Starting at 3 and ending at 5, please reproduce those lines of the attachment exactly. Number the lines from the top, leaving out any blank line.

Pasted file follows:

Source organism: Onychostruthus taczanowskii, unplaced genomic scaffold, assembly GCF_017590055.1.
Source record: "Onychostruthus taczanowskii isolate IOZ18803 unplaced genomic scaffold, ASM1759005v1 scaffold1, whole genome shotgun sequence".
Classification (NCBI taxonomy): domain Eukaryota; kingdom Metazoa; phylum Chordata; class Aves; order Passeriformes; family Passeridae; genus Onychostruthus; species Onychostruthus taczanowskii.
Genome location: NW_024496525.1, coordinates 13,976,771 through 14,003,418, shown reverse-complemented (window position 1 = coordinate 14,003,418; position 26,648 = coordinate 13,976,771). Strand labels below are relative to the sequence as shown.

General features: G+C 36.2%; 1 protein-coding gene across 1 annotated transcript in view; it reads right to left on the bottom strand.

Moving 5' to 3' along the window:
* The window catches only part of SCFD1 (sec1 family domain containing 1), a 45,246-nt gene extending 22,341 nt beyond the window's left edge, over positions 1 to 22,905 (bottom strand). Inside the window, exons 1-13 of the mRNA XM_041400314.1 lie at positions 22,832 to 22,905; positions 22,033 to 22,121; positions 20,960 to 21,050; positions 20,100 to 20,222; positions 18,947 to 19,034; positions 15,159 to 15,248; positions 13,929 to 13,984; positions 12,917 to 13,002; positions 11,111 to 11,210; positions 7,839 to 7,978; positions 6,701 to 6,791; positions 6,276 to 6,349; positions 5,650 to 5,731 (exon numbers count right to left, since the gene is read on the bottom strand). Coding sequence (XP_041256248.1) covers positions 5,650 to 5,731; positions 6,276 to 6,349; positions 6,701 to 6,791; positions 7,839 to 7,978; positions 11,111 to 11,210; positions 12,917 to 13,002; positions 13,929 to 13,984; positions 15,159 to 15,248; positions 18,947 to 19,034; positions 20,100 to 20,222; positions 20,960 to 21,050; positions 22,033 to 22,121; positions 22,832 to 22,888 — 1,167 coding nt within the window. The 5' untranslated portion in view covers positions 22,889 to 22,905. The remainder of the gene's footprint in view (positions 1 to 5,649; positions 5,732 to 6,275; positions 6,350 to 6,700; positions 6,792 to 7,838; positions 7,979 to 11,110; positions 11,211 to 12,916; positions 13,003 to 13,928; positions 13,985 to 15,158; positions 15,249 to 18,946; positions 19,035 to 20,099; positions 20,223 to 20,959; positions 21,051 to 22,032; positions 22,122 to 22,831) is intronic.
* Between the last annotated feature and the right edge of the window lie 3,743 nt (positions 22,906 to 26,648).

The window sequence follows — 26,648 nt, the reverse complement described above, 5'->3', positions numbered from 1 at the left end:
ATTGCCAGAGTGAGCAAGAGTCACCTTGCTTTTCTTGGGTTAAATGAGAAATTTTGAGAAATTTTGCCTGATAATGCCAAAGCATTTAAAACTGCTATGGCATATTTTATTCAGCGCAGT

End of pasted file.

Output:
Classification (NCBI taxonomy): domain Eukaryota; kingdom Metazoa; phylum Chordata; class Aves; order Passeriformes; family Passeridae; genus Onychostruthus; species Onychostruthus taczanowskii.
Genome location: NW_024496525.1, coordinates 13,976,771 through 14,003,418, shown reverse-complemented (window position 1 = coordinate 14,003,418; position 26,648 = coordinate 13,976,771). Strand labels below are relative to the sequence as shown.

General features: G+C 36.2%; 1 protein-coding gene across 1 annotated transcript in view; it reads right to left on the bottom strand.